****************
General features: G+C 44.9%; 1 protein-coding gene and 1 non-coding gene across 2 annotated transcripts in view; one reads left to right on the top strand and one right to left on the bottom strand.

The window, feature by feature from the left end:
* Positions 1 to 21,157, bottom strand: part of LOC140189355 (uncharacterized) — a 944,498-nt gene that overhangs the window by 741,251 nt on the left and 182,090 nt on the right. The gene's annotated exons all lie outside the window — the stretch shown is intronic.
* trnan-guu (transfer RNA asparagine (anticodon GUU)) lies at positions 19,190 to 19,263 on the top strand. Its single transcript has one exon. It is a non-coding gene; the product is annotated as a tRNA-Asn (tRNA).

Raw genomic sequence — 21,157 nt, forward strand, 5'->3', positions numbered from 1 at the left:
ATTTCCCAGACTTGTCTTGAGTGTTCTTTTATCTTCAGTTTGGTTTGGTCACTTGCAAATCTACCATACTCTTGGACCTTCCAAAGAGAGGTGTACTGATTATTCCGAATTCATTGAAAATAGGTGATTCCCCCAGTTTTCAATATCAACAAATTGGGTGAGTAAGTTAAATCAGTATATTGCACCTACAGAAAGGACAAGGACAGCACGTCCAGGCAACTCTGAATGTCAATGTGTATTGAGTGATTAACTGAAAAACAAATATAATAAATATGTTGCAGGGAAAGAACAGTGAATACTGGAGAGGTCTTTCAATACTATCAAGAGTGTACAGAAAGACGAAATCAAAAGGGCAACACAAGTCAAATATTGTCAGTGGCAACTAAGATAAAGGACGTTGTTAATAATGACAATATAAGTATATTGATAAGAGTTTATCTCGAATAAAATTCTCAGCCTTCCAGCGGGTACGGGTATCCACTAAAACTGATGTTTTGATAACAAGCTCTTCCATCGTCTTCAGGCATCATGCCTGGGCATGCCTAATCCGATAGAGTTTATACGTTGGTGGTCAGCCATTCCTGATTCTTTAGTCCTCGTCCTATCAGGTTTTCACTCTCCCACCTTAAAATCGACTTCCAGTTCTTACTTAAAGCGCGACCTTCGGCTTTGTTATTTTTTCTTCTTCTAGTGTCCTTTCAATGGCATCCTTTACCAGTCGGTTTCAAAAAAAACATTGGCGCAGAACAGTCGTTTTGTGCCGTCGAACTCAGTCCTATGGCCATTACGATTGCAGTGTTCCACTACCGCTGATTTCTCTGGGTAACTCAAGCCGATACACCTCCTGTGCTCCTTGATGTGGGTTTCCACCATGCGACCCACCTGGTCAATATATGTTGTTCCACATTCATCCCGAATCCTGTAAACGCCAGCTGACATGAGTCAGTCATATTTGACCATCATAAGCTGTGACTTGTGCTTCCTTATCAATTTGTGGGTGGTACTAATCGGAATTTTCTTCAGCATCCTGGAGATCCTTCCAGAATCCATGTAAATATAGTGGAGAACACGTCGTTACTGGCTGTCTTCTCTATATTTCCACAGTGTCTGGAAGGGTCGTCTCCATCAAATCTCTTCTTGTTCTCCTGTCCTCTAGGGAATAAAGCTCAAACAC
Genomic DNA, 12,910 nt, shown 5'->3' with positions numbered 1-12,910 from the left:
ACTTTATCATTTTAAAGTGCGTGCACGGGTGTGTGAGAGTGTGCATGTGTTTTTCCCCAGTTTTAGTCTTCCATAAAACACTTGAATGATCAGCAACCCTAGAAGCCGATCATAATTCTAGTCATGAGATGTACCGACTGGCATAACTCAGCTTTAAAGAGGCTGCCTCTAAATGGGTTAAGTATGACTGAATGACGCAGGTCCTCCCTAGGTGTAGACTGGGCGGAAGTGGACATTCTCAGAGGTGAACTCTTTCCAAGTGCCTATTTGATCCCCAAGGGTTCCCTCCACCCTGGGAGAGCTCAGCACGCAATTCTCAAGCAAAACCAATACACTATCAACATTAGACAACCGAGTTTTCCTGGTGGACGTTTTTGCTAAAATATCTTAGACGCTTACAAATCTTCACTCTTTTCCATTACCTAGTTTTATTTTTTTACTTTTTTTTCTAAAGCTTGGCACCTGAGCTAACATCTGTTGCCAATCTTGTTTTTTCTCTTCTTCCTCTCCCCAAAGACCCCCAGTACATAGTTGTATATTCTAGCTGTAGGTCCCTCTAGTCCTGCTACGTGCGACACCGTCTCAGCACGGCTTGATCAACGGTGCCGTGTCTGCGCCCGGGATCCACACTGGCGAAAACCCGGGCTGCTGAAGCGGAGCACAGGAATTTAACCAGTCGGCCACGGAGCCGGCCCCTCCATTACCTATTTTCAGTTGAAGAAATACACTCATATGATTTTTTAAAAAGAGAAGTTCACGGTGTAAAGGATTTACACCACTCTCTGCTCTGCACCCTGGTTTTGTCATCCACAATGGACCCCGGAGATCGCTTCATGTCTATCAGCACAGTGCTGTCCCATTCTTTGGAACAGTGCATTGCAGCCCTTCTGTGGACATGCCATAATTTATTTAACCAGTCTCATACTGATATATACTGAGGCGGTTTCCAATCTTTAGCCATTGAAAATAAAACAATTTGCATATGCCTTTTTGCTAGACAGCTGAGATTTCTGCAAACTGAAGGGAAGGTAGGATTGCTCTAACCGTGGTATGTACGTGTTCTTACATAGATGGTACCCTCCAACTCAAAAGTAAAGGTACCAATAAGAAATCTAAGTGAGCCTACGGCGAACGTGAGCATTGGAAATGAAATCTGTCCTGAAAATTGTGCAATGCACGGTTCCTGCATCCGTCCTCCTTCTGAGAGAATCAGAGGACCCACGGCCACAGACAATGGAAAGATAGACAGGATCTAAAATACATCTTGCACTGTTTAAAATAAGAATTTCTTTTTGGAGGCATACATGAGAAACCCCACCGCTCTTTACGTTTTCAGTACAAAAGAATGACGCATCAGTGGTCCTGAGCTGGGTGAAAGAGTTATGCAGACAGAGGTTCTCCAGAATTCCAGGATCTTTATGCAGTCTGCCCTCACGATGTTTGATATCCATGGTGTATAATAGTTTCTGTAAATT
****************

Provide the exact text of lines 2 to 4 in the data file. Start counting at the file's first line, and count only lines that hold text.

The window, feature by feature from the left end:
* Positions 1 to 21,157, bottom strand: part of LOC140189355 (uncharacterized) — a 944,498-nt gene that overhangs the window by 741,251 nt on the left and 182,090 nt on the right. The gene's annotated exons all lie outside the window — the stretch shown is intronic.
* trnan-guu (transfer RNA asparagine (anticodon GUU)) lies at positions 19,190 to 19,263 on the top strand. Its single transcript has one exon. It is a non-coding gene; the product is annotated as a tRNA-Asn (tRNA).